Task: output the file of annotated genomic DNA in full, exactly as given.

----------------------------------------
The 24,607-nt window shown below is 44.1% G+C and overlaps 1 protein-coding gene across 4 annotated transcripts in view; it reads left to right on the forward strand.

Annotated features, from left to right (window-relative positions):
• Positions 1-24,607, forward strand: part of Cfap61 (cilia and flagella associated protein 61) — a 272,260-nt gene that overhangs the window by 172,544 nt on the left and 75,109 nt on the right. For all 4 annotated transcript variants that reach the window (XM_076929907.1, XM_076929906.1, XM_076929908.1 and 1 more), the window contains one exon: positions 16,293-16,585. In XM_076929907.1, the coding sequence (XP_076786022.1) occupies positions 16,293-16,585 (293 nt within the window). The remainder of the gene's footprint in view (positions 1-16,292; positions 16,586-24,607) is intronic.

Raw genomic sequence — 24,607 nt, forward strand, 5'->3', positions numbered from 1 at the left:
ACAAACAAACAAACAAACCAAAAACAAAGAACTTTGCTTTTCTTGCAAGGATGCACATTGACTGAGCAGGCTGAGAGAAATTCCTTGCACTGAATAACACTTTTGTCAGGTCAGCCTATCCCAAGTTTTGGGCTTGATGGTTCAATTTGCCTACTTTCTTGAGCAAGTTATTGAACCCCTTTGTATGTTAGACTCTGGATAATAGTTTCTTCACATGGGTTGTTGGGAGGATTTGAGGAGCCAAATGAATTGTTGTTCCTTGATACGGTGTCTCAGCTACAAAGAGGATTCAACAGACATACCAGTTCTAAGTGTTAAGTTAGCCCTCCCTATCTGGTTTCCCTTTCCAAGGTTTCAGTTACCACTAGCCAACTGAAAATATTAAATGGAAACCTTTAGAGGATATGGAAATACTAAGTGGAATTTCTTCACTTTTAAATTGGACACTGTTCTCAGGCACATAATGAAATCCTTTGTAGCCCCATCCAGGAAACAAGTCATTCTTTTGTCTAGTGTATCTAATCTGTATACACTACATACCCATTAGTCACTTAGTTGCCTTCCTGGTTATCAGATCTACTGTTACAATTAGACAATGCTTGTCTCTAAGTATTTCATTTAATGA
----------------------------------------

The 24,607-nt window shown below is 44.1% G+C and overlaps 1 protein-coding gene across 4 annotated transcripts in view; it reads left to right on the forward strand.

Annotated features, from left to right (window-relative positions):
• Positions 1-24,607, forward strand: part of Cfap61 (cilia and flagella associated protein 61) — a 272,260-nt gene that overhangs the window by 172,544 nt on the left and 75,109 nt on the right. For all 4 annotated transcript variants that reach the window (XM_076929907.1, XM_076929906.1, XM_076929908.1 and 1 more), the window contains one exon: positions 16,293-16,585. In XM_076929907.1, the coding sequence (XP_076786022.1) occupies positions 16,293-16,585 (293 nt within the window). The remainder of the gene's footprint in view (positions 1-16,292; positions 16,586-24,607) is intronic.

Raw genomic sequence — 24,607 nt, forward strand, 5'->3', positions numbered from 1 at the left:
ACAAACAAACAAACAAACCAAAAACAAAGAACTTTGCTTTTCTTGCAAGGATGCACATTGACTGAGCAGGCTGAGAGAAATTCCTTGCACTGAATAACACTTTTGTCAGGTCAGCCTATCCCAAGTTTTGGGCTTGATGGTTCAATTTGCCTACTTTCTTGAGCAAGTTATTGAACCCCTTTGTATGTTAGACTCTGGATAATAGTTTCTTCACATGGGTTGTTGGGAGGATTTGAGGAGCCAAATGAATTGTTGTTCCTTGATACGGTGTCTCAGCTACAAAGAGGATTCAACAGACATACCAGTTCTAAGTGTTAAGTTAGCCCTCCCTATCTGGTTTCCCTTTCCAAGGTTTCAGTTACCACTAGCCAACTGAAAATATTAAATGGAAACCTTTAGAGGATATGGAAATACTAAGTGGAATTTCTTCACTTTTAAATTGGACACTGTTCTCAGGCACATAATGAAATCCTTTGTAGCCCCATCCAGGAAACAAGTCATTCTTTTGTCTAGTGTATCTAATCTGTATACACTACATACCCATTAGTCACTTAGTTGCCTTCCTGGTTATCAGATCTACTGTTACAATTAGACAATGCTTGTCTCTAAGTATTTCATTTAATGA